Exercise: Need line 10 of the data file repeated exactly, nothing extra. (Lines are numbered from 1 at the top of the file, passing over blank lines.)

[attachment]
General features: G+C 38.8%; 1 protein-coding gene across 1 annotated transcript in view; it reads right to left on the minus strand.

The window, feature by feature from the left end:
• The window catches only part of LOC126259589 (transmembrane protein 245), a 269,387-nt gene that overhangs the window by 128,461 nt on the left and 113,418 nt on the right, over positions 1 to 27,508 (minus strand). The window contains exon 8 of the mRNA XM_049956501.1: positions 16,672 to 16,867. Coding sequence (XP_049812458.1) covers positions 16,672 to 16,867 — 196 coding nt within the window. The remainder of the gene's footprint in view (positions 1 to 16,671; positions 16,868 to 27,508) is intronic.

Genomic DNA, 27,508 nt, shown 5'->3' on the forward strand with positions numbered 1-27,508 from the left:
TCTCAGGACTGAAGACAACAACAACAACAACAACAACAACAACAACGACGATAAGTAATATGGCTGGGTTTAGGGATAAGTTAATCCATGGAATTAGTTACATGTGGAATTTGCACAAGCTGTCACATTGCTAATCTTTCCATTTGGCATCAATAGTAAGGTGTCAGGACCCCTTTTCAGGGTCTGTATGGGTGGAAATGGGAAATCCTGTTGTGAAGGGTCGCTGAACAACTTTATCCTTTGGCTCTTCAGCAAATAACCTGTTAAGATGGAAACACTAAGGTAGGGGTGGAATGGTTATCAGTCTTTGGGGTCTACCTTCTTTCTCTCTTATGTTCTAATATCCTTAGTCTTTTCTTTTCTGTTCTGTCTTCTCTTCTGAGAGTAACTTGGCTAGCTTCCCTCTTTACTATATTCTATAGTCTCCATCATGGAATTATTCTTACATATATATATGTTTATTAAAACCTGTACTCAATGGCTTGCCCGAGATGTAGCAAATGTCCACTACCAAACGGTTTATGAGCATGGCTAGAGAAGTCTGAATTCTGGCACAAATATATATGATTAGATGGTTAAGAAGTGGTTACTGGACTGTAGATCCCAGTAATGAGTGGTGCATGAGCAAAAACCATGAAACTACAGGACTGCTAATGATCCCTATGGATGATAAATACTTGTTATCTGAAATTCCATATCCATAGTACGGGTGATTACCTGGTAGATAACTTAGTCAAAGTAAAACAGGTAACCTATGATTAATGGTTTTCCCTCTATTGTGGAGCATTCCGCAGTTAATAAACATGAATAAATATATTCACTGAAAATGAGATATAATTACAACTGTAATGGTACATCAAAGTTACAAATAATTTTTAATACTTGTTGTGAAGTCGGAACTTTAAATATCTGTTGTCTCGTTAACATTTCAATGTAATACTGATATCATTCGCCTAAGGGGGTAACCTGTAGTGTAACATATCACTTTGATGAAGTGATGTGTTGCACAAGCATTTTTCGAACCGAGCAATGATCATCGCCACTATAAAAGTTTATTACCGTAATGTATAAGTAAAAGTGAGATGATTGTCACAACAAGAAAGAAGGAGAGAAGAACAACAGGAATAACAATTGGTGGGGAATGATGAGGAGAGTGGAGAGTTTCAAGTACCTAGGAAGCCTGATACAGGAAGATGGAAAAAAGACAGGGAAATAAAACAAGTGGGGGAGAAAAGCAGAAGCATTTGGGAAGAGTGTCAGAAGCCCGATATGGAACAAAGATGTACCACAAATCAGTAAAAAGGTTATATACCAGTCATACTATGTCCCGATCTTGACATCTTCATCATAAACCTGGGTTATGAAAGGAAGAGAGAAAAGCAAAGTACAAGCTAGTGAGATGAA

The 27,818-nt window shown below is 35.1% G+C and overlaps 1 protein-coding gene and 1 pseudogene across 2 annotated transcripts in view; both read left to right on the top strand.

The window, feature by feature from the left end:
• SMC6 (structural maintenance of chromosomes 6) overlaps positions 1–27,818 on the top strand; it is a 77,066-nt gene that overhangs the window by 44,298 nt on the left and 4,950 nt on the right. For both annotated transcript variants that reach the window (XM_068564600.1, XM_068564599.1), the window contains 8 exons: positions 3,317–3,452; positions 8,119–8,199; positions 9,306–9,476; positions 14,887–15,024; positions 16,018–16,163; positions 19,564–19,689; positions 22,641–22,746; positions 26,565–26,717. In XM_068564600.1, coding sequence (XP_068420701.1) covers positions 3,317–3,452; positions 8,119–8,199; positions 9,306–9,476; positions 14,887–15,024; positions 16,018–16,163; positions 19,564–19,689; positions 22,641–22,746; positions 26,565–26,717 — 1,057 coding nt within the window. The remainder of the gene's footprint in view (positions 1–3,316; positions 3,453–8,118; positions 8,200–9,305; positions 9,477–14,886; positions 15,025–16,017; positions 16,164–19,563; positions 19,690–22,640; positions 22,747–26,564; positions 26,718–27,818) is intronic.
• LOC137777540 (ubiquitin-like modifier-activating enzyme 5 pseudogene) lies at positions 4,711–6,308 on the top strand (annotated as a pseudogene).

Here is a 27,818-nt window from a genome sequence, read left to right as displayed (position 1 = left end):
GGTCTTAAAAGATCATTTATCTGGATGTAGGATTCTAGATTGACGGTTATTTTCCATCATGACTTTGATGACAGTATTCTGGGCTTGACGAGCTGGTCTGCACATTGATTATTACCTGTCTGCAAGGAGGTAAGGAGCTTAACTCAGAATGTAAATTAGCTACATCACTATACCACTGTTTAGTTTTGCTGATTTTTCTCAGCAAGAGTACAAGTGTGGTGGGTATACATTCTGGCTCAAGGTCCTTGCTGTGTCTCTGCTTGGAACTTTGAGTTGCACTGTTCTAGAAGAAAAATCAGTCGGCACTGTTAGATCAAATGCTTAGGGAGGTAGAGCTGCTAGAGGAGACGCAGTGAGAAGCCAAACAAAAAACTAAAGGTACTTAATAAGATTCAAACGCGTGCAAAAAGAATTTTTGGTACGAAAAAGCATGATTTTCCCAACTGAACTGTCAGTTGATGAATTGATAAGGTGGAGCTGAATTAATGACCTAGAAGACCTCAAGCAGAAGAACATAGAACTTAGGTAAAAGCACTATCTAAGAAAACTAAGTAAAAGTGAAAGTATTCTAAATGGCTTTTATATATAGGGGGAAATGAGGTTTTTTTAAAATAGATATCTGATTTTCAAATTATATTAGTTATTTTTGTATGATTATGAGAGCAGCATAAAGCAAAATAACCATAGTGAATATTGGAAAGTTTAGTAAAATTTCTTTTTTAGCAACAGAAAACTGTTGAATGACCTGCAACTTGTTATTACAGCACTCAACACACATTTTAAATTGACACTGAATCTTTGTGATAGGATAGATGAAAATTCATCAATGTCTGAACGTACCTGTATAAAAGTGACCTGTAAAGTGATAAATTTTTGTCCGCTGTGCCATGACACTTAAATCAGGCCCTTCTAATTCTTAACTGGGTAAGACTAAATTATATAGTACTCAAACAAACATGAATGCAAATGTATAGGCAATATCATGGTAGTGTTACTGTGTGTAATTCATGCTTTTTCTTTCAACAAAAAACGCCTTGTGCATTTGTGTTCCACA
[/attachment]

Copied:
Here is a 27,818-nt window from a genome sequence, read left to right as displayed (position 1 = left end):